The year 2000 was marked by the repeated ascent in new roller coaster heights. In an interesting and unparalleled turn of events, four different roller coasters held the title for world's tallest roller coaster. Among them was Millennium Force, the first roller coaster ever to break the 300-foot barrier. Debuting a few months after Goliath, at Six Flags Magic Mountain, had broken the record, Millennium Force took roller coasters to brand new heights, fittingly making its history at Cedar Point, home to Magnum XL-200, the first roller coaster to have broken the 200-foot mark over a decade before. Though Japan's Nagashima Spaland seized the crown away a few months later with Steel Dragon 2000, Millennium Force remains a thrilling attraction.
Passengers board the Force inside a rather simple station (in terms of architectural design). With techno music blaring and laser lights blazing, passengers are assigned a seat on one of the nine cars per train. Thrill seekers might not like the idea of not being to select where they sit, but on a roller coaster behemoth such as this, it really doesn't matter. EVERY seat offers an incredible experience.
Simple lap bars will be the only devices to keep riders from flying out of the train. The back seats of each car are raised slightly higher than the front seats, heightening the sense of peril and improving the view. As soon as the ride attendants check the safety restraints and give the OK, the train starts with a light jolt, quickly exiting the station and immediately beginning its quick 45-degree climb up Millennium Force's massive lift hill.
Unlike the traditional roller coaster, which features a chain lift hill that clickety-clacks, the Force utilizes a brand-new elevator lift system. Essentially, a pulley attaches to the bottom of the train and a long cable swiftly pulls the train up the hill, making for a very smooth and silent ascent. Guests will only have a little over twenty seconds to enjoy the view around the peninsula before they reach the top. Perched atop the tallest continuous-circuit roller coaster in America, with the icy Lake Erie winds briskly blowing by, the train wastes no time in plunging down its massive, 300-foot, 85-degree first drop.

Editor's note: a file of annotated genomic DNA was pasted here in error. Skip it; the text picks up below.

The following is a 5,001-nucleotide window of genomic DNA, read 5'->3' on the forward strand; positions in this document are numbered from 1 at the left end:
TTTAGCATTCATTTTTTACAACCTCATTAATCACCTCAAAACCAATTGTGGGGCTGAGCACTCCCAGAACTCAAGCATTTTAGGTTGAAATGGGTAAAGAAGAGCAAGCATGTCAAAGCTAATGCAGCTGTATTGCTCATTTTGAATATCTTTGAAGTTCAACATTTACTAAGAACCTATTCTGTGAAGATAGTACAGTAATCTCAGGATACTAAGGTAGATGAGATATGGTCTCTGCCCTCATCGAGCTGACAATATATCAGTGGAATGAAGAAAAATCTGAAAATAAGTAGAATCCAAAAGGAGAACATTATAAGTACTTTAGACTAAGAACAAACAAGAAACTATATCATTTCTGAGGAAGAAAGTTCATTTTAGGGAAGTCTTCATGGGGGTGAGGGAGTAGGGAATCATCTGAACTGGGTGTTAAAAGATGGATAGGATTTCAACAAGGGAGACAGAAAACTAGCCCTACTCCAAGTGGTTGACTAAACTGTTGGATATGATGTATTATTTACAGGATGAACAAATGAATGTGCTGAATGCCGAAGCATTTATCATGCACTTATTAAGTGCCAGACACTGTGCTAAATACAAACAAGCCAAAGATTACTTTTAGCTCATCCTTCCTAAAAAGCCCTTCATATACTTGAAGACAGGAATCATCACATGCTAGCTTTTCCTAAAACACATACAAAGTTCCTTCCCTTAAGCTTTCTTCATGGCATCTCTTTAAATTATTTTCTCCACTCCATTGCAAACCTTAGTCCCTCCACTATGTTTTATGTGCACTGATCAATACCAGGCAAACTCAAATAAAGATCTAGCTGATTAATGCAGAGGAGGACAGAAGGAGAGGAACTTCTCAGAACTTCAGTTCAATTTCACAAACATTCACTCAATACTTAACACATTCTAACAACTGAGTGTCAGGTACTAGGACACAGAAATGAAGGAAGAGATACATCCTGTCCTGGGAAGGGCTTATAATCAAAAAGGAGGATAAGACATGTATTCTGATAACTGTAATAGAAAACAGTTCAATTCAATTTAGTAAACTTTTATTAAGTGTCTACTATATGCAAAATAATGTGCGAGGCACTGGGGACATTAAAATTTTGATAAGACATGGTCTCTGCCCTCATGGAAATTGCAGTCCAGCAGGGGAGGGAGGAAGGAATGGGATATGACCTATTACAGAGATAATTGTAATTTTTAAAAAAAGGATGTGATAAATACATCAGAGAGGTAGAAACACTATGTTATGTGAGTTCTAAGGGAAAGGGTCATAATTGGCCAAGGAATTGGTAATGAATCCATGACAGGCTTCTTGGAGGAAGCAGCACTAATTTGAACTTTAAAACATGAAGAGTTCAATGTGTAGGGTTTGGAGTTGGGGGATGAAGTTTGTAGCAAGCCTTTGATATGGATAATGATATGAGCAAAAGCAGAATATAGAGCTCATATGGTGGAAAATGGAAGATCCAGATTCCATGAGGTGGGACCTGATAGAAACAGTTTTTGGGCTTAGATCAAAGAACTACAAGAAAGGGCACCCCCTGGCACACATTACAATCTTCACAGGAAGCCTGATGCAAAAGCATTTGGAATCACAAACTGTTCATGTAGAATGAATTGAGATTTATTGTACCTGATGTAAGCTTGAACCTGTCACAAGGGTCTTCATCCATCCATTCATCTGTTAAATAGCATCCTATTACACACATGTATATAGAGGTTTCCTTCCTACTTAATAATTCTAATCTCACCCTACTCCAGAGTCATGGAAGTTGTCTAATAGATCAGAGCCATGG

This first plummet sucks riders' stomachs up to their throats. An unimaginable, mind-breaking dive takes riders hurtling towards the ground, leveling out just in the nick of time. Hitting the huge speed of 93 miles per hour, the train quickly rises up into the coaster's first turnaround, a huge overbanked curve. Soaring past 90-degrees to the horizontal, high off the ground, riders scream with the giddiness of having survived the incredible first drop as they rip through the course.
Ducking under the first of two tunnels, the train makes a hard but smooth left, rocketing up a 169 foot second hill, lifting riders well up off their seats. Only the nicely padded lap bars prevent passengers from taking flight. Yanked back down, riders make a sudden slant to the left before gliding through a nice rising curve. Dropping back down, the Force takes riders for a quick change of direction, lunging to the left before flaming through the second overbanked turn. With plenty of speed left, the train ducks under its own track before hopping up over the third hill, a 182-foot beast that provides some very nice floaters. Back down through the second tunnel, the train makes a left before hitting the final hill, a short bunny hop that slams riders up against the safety restraints. Turning a bit to the left, the train zooms through its final element--the third overbanked hill--before easing into the magnetic brakes, which smoothly bring the train to a gentle stop.
Riders share a certain sense of accomplishment as they roll back into the station. They have conquered a true American giant. Truly, Millennium Force is an amazing, one-of-a-kind thrill ride.
May 13, 2000
2 minutes 45 seconds
- world's tallest coaster when
- elevated seats on trains
- 45-degree elevator cable
- 85-degree first drop
- 3 overbanked turns
- magnetic braking
- PHOTOS -
Photos courtesy of Westcoaster.
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